Tag Archives: War

Patriotism in Wartime: Nikolai of Japan and the Kingdoms of this World

by Betsy Perabo

St. Nikolai of Japan

In a diary entry on Christmas Eve 1904, Bishop Nikolai of Japan expresses his deep sorrow over Russian losses in the ongoing Russo-Japanese War.  Nikolai remained in Tokyo during the war at the request of the Japanese Orthodox congregation he had served for more than four decades.  His suffering was all the more difficult because he lived alongside Japanese Christians he had known for many years, who were – appropriately, he said – celebrating their own victories.  He states his desire to transcend this suffering when he is with his fellow Christians, writing:

I live now in a two-story house. On the upper floor we are all children of the Heavenly Father; on that floor, there are no Japanese, no Russians. Most of the time, I try to be there…Together we engage in Christian deeds for the Church, translation, book publishing, even Christian help to the prisoners of war or the Japanese wounded—all of this is suitable for the children of one Heavenly Father….But sometimes an oppressive state of soul pulls me down to the lower floor, where I remain by myself, without the Japanese….I must go to the upper floor, where there is no anger…I must be an inhabitant of the upper floor. (Betsy Perabo, Russian Orthodoxy and the Russo-Japanese War, 149. Other in-text citations also come from this source.)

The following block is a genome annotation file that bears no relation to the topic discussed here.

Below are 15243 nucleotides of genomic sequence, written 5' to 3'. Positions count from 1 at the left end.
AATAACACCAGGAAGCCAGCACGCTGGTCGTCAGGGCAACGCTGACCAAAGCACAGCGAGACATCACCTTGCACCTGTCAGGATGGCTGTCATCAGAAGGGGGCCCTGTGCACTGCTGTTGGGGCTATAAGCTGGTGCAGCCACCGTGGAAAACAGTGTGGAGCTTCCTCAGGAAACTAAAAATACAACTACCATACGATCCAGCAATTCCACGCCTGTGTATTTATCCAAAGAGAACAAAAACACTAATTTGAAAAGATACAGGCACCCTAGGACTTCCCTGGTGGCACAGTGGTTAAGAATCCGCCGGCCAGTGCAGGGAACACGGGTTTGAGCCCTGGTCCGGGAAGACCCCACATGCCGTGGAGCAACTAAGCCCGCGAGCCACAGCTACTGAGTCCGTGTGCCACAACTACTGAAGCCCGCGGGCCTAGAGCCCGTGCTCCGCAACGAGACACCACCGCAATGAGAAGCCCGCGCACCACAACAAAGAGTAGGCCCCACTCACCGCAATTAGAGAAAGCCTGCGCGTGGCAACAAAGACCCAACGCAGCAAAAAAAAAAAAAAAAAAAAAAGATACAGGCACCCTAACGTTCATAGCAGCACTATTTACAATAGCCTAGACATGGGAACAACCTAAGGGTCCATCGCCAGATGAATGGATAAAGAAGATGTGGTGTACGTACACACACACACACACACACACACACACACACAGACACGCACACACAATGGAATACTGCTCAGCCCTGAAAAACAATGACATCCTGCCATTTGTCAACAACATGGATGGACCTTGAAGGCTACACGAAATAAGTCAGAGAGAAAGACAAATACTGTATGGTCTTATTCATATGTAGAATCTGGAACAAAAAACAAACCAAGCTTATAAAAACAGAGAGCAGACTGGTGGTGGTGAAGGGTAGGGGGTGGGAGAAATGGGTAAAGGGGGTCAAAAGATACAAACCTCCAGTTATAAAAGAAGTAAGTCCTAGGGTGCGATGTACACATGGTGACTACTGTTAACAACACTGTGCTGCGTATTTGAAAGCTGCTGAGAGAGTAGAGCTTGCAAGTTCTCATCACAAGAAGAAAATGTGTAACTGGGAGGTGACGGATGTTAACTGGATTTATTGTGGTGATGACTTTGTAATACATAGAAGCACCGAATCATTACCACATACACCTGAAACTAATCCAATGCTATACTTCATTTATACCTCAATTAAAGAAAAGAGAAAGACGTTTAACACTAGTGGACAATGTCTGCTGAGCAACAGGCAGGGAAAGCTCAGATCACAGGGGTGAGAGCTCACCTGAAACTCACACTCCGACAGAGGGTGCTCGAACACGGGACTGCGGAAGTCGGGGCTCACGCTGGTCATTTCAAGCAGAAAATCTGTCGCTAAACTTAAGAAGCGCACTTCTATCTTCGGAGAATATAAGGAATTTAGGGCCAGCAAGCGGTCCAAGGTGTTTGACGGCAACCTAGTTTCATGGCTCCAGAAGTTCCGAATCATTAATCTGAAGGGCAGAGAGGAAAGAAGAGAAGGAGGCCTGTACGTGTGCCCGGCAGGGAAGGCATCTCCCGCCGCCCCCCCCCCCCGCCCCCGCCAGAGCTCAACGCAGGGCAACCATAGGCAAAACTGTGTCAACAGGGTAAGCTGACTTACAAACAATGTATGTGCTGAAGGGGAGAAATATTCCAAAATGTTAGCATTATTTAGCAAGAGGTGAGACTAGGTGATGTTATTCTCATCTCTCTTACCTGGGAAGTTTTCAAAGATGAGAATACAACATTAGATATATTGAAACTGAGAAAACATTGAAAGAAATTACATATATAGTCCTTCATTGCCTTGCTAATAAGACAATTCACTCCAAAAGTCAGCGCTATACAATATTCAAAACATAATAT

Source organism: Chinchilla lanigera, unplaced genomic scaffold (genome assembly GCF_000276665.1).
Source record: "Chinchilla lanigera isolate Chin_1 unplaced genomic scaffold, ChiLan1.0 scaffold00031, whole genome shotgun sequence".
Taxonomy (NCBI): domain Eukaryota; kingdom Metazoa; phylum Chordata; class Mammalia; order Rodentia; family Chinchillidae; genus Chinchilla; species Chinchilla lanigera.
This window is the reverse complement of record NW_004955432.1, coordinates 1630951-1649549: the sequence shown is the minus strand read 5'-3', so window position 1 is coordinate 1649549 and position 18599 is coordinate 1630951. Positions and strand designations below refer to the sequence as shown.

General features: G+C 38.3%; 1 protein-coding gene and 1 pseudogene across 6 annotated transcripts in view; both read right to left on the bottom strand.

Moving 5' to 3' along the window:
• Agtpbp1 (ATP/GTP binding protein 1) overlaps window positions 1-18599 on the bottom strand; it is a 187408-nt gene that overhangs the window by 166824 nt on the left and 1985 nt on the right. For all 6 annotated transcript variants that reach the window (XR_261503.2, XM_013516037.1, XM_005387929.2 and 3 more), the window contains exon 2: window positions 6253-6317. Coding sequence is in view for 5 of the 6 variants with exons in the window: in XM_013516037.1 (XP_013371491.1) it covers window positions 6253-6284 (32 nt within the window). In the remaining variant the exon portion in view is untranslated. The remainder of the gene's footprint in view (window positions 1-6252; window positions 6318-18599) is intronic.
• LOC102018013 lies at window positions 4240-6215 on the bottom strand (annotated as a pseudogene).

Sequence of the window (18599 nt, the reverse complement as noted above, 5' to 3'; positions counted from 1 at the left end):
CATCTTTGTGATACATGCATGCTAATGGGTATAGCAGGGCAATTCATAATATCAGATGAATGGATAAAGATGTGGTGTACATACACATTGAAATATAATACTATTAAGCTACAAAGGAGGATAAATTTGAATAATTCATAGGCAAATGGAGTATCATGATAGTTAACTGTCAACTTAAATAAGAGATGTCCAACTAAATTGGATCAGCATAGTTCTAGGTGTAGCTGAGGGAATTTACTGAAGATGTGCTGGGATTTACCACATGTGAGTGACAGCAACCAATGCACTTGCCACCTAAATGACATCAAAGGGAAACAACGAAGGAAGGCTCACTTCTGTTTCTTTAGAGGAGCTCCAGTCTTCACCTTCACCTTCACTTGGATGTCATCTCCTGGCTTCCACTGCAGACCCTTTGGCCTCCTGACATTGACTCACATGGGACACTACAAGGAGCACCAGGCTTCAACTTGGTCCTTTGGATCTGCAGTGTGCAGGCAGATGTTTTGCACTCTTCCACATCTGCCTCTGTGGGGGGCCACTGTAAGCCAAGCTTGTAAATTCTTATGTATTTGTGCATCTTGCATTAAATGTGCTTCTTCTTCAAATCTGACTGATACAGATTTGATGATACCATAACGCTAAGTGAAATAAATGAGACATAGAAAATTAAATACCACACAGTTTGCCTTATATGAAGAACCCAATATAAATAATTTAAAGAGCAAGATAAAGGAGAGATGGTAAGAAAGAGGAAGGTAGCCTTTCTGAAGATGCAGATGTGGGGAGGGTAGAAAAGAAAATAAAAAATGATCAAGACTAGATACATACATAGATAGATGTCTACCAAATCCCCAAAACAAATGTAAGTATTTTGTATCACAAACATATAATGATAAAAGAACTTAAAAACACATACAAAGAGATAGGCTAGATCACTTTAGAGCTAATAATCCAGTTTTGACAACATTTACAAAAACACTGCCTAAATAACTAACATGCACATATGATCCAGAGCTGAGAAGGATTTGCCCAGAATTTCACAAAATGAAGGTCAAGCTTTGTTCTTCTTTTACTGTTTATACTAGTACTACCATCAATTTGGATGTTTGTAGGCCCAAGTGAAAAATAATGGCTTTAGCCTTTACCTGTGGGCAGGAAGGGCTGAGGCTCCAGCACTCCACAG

In a twist on the classic forms of the “doctrine of the two”—two cities, two kingdoms, two governments—Nikolai characterizes the coexistence of the “earthly kingdoms” and the “heavenly kingdom” as two floors of the same house, with the lower floor divided into two separate sections.  What Nikolai’s version of this theological construct captures that others do not is the multiplicity of the earthly kingdoms. Continue reading